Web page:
That might cost you, too. If you don't buy insurance, the IRS will hit you with a fine at tax time, unless you qualify for an exemption, which can include hardships. Examples of hardship exemptions include eviction in the past six months, medical expenses you couldn't pay in the past 24 months that resulted in substantial debt and ineligibility for Medicaid because you live in a state that didn't expand Medicaid under the federal health law.
The penalty for not having coverage is rising next year to $695 per adult or 2.5 percent of your annual household income above the tax filing threshold of $10,150 for an individual — whichever is higher. The penalty is higher for families.
4. How can I tell what plan is right for me?
Obamacare has five categories of plans: platinum (which pays for 90 percent of your medical costs on average), gold (80 percent), silver (70 percent), bronze (60 percent) and catastrophic (which only pays for very high medical costs).
Sound complicated? The differences are all about how much you will pay for health care services beyond what your plan covers. The platinum plans generally have higher premiums but might save you more in other expenses, such as deductibles and co-payments.
If you go to a doctor twice a year, maybe you don't need a platinum-level plan; bronze or silver plans are for you. But if you have a chronic disease that requires a lot of medicine or treatment, for example, you might come out ahead with a more expensive premium that covers more services.
This part of the process can be daunting. Not all plans are structured the same and they can be difficult to compare, warns Chris Redrich, 28, of Irvine, Calif., who will be buying insurance on Covered California, the state's marketplace website, for himself and his husband this year.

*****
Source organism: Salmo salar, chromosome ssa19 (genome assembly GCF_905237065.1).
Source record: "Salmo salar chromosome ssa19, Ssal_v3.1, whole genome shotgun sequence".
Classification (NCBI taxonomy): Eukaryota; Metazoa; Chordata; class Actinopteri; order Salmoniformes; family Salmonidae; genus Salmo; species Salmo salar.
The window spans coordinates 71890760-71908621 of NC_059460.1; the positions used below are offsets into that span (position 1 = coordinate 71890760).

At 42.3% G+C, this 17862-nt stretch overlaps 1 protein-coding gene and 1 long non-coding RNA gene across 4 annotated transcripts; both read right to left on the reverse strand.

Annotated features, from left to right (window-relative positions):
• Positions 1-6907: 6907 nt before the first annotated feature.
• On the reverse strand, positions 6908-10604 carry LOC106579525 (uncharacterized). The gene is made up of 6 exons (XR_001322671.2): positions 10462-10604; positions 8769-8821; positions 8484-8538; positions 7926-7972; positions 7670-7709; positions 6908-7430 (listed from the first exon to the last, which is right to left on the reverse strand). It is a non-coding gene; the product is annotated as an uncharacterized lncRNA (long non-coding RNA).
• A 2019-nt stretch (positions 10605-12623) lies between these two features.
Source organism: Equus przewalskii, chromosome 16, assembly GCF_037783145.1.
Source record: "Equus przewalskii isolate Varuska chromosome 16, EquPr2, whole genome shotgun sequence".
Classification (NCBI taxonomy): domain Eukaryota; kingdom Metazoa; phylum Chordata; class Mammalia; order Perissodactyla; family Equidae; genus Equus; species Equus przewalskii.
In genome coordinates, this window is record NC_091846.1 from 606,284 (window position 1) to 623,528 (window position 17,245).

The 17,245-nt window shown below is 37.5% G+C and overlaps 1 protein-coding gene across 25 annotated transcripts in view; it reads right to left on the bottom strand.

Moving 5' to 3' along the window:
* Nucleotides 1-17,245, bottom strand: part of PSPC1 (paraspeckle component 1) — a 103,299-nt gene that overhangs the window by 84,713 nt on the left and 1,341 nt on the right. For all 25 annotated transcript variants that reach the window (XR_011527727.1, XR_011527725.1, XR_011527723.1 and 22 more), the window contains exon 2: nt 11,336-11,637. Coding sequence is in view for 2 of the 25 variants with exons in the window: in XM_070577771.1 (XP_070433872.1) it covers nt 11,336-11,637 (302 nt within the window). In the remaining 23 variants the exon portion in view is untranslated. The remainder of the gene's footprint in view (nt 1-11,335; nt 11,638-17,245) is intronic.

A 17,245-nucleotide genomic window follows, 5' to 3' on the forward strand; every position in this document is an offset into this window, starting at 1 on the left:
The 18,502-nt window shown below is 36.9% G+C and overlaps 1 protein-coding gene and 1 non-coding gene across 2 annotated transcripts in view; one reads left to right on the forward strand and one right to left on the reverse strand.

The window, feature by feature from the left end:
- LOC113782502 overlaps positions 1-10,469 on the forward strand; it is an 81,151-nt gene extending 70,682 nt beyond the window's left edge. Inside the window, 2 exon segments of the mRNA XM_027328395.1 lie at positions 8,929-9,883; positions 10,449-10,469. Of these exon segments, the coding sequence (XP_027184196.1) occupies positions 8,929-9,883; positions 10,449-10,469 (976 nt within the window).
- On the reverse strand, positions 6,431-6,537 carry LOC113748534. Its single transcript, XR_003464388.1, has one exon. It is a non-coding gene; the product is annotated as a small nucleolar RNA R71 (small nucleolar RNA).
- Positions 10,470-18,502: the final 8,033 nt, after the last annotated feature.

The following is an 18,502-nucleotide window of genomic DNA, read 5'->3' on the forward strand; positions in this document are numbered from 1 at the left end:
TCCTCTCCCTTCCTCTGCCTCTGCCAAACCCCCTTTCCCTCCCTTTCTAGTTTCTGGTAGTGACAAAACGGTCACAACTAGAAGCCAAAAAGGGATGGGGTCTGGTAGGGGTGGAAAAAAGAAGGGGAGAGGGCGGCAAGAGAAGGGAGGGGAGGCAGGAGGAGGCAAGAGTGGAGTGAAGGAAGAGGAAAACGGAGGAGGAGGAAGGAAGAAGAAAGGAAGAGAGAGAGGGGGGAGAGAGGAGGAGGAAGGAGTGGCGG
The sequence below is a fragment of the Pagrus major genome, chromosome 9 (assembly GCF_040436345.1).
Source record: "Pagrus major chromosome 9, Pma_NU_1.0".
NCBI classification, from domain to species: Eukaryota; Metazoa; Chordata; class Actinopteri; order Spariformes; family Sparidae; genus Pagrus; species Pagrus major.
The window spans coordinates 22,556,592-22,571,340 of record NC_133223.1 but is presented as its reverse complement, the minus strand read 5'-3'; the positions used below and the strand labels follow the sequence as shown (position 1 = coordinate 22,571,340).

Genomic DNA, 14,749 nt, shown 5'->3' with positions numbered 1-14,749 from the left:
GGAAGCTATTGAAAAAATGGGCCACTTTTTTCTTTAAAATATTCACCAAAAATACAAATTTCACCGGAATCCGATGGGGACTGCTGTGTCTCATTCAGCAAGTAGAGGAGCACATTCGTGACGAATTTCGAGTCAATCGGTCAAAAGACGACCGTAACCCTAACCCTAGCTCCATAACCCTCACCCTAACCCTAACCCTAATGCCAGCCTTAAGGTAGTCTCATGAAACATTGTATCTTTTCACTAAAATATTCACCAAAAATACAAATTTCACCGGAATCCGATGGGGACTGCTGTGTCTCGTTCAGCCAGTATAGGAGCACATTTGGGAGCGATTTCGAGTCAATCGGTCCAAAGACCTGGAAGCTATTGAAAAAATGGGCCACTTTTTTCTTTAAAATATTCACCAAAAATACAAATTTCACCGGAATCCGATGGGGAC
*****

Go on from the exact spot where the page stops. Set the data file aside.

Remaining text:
The "total out of pocket" estimator on the site, "was helpful, but it didn't provide a clear enough picture of what to expect for us," he said. "I wasn't terribly confused, but it was a chore to sift through all of the options to select the right balance of premium, co-insurance, deductible, and benefits."
5. So what should I consider?
No matter how much we dislike spending more than we have to, a good health care plan isn't measured only by a monthly premium. Once you've picked a plan level, you'll need to dig into the options. Depending where you live, you might have one choice or 20. When you compare plans, factor in deductibles (what you pay for health care services before insurance kicks in), the co-payments you will owe for covered services and the out-of-pocket maximums.
And it's important to check out whether you will be able to visit almost any doctor or health care facility. Some plans keep premium costs lower by reducing the number of these health care providers that they contract with. And if you go outside the plan's network, the services may not be covered by your plan or only a small portion may be covered, and you could be responsible for the remainder of the bill. The out-of-network costs also do not count toward your out-of-pocket limits.
You might qualify for catastrophic plan if you are younger than 30 or if you are older and qualify for a hardship exemption from a health law marketplace. Catastrophic plans have lower monthly premiums but deductibles running into thousands of dollars a year. Once you meet your deductible, those plans will cover your costs for any serious accidents or major illnesses.
Need more help? Health care navigators are free and can be found on healthcare.gov. Their services are paid for by grants from the federal government. Healthcare.gov also has a new tab with tailored information for adults under 30.
Lisa Gillespie is a Kaiser Health News reporter. Contact her at firstname.lastname@example.org. Follow @LVGillespie. KHN is an editorially independent program of the Kaiser Family Foundation.